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TelevisionWeek contributing writer Daisy Whitney is blogging about the pinnacles and pitfalls facing viewers who want to consume television in new ways. Check in frequently as Daisy kicks the tires on the new media juggernaut and dishes on which services do -- and don’t -- make the cut.

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Trial and Error



No Religion, Politics, or Sex on Twitter!

October 17, 2008 7:00 AM

Anyone who has an online presence these days knows that managing your personal and professional personas on the Web can be tricky. Should you twitter your bad date? (No!). Should you friend up an ex on Facebook? (Um, be careful there). Should you blast your boss? (Only if you want to get fired).

Susan Bratton

Susan Bratton, Personal Life Media

But what should you do online? How should you balance your personal and corporate identities? Susan Bratton, the CEO of podcast network Personal Life Media, wrote an excellent blog post on this topic recently and here are some of her tips.

  • “When developing an online persona, it’s important to initially strike the appropriate balance between your personal and business lives for both you and your business and be consistent moving forward.”

  • “Consider always being you everywhere (use your real name) and never leaving anything online that can hurt your reputation or your company’s standing.”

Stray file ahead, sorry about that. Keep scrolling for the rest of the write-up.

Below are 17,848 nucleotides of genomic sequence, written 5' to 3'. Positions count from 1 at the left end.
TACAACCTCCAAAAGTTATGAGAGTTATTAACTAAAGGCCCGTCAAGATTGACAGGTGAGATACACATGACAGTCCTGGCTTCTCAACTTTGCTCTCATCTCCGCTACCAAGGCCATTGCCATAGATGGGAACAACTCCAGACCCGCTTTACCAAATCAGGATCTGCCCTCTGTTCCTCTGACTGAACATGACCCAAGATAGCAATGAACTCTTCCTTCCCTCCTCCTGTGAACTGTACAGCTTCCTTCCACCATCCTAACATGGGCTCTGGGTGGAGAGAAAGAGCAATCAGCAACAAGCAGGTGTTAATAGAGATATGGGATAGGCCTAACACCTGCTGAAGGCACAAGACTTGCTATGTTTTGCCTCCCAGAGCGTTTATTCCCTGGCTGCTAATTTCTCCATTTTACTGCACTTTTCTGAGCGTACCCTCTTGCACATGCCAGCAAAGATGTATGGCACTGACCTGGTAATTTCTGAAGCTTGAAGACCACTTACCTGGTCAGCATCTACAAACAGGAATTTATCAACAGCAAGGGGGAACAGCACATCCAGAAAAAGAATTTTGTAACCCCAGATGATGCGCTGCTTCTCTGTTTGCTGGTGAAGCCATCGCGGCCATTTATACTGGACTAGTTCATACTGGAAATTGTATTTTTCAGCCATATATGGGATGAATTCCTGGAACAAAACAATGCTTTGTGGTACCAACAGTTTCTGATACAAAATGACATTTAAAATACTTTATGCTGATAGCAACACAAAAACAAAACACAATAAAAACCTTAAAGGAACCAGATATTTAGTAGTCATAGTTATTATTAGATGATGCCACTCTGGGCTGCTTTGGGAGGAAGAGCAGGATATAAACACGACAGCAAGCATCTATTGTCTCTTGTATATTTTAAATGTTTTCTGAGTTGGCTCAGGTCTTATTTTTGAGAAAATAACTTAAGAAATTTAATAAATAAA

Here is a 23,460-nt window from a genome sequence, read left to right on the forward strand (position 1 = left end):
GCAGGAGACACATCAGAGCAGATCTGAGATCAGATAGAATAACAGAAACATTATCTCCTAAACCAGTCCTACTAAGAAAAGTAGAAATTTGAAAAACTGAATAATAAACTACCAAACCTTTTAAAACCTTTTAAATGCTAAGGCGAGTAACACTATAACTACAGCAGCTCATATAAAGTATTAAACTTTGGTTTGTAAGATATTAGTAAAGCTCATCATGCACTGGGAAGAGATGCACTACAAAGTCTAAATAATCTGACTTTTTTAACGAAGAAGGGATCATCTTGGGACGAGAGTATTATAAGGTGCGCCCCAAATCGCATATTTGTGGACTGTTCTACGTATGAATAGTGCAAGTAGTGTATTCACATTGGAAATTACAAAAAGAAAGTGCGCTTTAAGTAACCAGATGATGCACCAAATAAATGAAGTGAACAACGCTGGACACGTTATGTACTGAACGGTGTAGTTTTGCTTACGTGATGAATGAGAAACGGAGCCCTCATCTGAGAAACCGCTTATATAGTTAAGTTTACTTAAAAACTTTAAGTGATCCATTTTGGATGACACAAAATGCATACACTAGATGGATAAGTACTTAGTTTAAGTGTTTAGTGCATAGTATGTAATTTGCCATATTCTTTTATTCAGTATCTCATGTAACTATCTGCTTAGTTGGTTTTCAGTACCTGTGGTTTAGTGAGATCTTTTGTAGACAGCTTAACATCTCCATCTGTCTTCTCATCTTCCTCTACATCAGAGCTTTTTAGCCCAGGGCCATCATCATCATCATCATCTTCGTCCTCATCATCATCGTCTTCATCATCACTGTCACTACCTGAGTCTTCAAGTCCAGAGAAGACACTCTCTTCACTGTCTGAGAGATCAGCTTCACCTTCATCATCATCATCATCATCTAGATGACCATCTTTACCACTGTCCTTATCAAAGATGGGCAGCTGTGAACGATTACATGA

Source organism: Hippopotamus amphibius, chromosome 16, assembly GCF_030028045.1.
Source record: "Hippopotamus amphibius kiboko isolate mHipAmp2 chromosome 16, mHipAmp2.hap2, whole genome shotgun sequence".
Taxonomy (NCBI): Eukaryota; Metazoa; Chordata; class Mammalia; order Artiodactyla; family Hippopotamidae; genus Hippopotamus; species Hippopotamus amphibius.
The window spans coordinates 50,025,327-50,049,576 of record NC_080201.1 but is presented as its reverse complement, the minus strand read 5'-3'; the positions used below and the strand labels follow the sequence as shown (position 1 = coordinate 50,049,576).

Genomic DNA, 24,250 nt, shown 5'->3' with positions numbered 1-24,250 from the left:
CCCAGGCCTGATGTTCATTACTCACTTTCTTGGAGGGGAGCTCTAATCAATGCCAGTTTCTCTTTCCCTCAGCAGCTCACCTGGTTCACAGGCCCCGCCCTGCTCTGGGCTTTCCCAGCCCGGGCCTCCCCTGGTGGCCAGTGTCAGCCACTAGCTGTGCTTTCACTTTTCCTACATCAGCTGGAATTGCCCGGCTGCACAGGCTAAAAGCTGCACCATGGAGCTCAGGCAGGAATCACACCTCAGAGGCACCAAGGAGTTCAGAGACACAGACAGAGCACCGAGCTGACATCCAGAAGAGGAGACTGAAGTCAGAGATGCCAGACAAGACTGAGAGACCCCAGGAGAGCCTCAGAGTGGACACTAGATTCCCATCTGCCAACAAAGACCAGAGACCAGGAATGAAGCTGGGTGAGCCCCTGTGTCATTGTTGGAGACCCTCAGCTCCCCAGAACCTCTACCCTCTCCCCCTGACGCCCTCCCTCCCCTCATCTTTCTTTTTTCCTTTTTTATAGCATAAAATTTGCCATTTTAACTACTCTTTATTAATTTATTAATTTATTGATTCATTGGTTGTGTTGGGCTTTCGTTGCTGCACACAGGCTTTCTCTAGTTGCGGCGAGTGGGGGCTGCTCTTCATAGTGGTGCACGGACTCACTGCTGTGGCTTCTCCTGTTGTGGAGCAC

• “Consider cultural differences in this new, global medium.”

  • “Choose relationships wisely. Have clear criteria for who you ‘friend.’”

  • “Regarding religion, politics, sex, drugs/alcohol and racial conversations—if in doubt, leave it out.”

  • “Remember that the Net never forgets’—what you put online may be read by clients, your children, friends and enemies forever.”

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    Comments (3)

    But I rely on religion, politics, and sex to get hits! Dur!

    I would tend to agree, but there are advantages to having things "one way." For example, people who know me in RL can find my blog easily enough, but it tends to be more difficult to go the other way, if you're careful about what you post.

    For example, my LinkedIn and Facebook pages (both of which use my real name) link to my blog, but my blog doesn't go back. That's not a big deal, because my blog tends to be the audience that knows me only online. In contrast, my Twitter account points to my blog, but also transparently feeds the status of my Facebook account.

    This can be important if your work or family situation demands a level of anonymity. In such cases, it's actually a form of anonymity, because you're not denying the or hiding an online identity... just keeping it somewhat separate from your offline one. - Tim

    P.S. To be fair, I've posted things on my blog in recent months that would make it easier to connect the two identities, but this is less of an issue for me now that my sons are older, and less likely to be upset by me posting articles about parenting that discuss them in a less-than-anonymous fashion.

    johnfoster:

    unless your show is about alcohol, or in my case beer. then it's almost required to say, I'm drinking this awesome and all'ya'all should get here before it's gone!

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